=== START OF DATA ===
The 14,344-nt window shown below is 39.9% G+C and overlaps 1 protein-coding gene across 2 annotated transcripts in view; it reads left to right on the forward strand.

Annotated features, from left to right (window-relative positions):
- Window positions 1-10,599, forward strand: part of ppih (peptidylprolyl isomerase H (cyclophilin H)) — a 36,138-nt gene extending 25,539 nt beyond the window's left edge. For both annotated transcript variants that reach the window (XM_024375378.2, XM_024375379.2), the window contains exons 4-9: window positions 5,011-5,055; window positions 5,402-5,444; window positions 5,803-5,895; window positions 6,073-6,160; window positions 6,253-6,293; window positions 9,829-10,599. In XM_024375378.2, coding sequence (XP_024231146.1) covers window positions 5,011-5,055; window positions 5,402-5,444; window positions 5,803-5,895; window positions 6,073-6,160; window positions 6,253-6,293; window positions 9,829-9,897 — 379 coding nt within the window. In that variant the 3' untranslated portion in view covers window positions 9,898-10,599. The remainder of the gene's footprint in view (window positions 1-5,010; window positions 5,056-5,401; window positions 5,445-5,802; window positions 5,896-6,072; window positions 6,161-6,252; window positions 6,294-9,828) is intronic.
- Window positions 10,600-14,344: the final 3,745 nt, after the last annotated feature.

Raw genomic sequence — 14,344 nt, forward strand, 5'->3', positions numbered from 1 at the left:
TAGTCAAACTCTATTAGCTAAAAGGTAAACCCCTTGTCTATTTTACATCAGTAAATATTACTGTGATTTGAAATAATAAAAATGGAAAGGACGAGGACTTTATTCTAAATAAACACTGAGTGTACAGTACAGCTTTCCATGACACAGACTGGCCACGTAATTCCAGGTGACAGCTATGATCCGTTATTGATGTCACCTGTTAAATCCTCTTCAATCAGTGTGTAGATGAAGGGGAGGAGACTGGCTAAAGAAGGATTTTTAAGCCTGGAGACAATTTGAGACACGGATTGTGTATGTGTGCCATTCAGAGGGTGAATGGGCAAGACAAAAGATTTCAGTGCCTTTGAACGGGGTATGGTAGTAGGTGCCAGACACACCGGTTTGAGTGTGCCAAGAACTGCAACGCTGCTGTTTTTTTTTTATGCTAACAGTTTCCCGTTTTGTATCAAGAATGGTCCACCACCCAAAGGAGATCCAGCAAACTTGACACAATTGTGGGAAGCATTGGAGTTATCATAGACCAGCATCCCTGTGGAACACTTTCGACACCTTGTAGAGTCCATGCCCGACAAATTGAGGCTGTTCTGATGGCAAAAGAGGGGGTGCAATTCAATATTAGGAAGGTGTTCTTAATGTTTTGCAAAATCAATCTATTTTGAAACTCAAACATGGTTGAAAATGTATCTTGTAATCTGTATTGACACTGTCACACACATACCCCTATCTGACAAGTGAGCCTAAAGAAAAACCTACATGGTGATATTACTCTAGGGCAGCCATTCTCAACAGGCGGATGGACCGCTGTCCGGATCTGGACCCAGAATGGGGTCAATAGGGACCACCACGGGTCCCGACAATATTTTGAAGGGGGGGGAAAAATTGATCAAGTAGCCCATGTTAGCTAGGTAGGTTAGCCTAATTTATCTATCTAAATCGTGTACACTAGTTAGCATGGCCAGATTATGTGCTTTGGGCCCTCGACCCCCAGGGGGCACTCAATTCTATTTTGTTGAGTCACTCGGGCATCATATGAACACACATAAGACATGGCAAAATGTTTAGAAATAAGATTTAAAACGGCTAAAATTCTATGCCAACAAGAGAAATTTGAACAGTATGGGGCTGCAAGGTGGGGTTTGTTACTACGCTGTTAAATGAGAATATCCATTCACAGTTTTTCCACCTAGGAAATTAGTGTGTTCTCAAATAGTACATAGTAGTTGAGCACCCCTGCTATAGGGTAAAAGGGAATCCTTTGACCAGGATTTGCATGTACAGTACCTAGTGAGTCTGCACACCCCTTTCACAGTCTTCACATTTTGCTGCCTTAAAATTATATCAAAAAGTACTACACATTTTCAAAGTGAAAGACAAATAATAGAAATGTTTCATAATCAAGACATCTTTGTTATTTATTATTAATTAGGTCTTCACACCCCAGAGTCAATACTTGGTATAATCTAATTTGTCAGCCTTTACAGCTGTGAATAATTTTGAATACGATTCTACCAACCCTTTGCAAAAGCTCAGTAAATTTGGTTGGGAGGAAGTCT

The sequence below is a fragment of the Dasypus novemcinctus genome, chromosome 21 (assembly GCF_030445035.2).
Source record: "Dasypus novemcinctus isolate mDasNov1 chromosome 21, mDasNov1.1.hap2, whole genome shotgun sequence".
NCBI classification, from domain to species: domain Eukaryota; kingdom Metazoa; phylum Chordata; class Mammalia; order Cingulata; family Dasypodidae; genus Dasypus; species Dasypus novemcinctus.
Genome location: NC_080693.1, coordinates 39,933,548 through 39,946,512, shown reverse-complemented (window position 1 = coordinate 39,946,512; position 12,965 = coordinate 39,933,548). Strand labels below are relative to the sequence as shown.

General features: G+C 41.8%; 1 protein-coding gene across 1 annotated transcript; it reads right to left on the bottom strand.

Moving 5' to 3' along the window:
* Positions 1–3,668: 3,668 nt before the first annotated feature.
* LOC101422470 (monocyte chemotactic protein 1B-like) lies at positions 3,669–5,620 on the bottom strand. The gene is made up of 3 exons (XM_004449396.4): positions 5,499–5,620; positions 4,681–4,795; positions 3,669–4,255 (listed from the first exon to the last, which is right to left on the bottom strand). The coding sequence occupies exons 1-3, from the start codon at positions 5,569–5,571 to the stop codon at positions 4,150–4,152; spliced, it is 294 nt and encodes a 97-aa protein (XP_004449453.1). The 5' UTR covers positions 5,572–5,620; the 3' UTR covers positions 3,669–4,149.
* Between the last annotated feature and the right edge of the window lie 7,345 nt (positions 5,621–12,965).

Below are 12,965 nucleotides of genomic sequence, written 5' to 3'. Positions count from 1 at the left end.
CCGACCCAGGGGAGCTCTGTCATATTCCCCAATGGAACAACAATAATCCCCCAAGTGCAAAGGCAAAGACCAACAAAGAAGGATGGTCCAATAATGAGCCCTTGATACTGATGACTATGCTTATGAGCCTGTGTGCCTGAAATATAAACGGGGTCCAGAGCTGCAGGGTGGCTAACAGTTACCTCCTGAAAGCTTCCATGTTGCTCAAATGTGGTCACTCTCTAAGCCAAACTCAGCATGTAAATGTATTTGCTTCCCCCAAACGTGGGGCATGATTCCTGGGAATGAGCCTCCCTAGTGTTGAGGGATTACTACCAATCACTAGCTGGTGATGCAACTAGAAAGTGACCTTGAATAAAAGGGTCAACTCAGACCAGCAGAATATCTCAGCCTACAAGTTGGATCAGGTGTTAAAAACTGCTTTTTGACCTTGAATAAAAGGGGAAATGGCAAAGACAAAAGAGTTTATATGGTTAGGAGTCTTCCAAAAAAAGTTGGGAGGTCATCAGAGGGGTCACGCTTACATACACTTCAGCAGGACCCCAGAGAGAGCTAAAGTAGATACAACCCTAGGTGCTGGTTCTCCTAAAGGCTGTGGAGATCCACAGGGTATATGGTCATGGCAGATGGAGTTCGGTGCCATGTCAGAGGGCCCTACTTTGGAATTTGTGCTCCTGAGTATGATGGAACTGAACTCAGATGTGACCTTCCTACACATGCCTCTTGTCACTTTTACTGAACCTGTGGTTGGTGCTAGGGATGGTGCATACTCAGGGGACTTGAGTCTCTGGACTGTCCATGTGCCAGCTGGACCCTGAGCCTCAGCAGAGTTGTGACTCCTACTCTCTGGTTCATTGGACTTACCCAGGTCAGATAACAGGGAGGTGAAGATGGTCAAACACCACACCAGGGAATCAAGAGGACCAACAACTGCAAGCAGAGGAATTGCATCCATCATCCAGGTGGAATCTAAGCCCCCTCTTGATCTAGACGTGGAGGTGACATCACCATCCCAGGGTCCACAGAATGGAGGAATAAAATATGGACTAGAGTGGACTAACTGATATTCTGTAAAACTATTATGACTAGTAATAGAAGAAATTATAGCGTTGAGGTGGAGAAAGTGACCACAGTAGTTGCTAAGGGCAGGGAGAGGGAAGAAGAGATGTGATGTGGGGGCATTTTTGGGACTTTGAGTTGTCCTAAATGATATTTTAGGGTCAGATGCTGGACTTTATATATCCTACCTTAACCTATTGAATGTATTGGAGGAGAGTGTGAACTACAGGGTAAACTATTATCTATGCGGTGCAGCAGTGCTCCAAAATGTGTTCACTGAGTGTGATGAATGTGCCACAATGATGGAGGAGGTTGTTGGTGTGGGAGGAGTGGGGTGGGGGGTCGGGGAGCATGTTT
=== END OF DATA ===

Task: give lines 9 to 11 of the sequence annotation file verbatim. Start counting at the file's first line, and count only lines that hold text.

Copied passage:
NCBI classification, from domain to species: domain Eukaryota; kingdom Metazoa; phylum Chordata; class Mammalia; order Cingulata; family Dasypodidae; genus Dasypus; species Dasypus novemcinctus.
Genome location: NC_080693.1, coordinates 39,933,548 through 39,946,512, shown reverse-complemented (window position 1 = coordinate 39,946,512; position 12,965 = coordinate 39,933,548). Strand labels below are relative to the sequence as shown.

General features: G+C 41.8%; 1 protein-coding gene across 1 annotated transcript; it reads right to left on the bottom strand.